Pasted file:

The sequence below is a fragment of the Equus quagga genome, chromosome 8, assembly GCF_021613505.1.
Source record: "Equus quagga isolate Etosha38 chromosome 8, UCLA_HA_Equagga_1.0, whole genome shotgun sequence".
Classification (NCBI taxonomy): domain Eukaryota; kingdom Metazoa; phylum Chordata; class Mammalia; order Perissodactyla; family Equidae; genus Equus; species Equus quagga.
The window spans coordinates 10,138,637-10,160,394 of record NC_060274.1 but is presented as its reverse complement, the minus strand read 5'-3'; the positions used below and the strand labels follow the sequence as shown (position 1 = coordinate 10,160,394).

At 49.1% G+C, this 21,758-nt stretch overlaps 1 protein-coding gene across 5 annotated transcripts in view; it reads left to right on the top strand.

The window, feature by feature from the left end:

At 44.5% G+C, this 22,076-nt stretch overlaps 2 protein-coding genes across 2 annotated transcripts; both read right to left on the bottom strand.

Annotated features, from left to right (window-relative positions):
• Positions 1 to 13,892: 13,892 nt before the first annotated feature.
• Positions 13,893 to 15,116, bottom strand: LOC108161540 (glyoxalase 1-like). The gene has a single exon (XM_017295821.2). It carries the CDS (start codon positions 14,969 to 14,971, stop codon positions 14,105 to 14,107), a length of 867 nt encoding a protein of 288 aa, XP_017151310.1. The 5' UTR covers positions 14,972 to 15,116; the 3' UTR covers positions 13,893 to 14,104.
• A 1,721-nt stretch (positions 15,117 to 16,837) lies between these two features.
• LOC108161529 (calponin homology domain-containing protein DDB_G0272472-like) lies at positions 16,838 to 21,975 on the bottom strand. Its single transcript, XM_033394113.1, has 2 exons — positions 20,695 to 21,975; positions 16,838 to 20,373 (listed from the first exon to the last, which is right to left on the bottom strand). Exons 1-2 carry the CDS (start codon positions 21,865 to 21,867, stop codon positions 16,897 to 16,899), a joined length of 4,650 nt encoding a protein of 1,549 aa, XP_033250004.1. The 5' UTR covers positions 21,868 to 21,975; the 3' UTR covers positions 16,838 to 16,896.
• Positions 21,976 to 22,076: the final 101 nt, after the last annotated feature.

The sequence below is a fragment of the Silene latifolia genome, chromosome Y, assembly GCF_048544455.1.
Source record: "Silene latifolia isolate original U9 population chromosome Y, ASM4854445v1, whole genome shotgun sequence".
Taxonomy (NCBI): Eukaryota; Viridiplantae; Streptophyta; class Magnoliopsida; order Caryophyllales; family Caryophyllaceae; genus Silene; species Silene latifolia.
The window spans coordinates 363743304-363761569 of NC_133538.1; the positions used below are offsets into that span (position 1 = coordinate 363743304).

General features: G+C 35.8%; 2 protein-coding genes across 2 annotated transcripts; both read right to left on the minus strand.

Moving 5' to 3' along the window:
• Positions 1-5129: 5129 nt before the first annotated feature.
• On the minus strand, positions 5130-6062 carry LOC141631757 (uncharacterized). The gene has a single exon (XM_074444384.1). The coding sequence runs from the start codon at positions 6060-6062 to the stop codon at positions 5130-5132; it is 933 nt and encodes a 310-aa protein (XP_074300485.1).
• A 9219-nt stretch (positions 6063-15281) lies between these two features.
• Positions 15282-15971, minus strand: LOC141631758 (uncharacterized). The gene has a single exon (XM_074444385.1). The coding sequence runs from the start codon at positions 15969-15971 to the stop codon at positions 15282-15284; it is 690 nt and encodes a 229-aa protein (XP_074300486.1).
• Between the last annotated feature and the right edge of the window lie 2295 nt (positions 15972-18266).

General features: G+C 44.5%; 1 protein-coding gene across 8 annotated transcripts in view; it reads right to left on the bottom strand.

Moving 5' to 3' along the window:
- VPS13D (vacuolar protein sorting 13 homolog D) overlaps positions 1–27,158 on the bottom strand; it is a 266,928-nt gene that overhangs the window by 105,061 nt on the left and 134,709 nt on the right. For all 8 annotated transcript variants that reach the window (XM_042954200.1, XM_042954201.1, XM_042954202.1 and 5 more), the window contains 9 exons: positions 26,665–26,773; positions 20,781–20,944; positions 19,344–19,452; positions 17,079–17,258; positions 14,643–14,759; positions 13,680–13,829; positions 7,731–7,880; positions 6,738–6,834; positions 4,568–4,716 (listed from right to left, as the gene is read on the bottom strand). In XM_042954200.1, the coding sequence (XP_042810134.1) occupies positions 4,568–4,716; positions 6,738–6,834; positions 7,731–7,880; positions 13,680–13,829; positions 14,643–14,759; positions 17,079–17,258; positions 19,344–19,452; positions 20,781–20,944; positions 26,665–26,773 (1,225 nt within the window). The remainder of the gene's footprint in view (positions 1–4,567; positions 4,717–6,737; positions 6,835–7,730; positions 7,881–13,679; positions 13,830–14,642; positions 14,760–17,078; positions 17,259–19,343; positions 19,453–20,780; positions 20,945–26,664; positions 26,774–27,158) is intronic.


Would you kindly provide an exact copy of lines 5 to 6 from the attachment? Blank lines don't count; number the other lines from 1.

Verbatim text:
At 49.1% G+C, this 21,758-nt stretch overlaps 1 protein-coding gene across 5 annotated transcripts in view; it reads left to right on the top strand.

The window, feature by feature from the left end: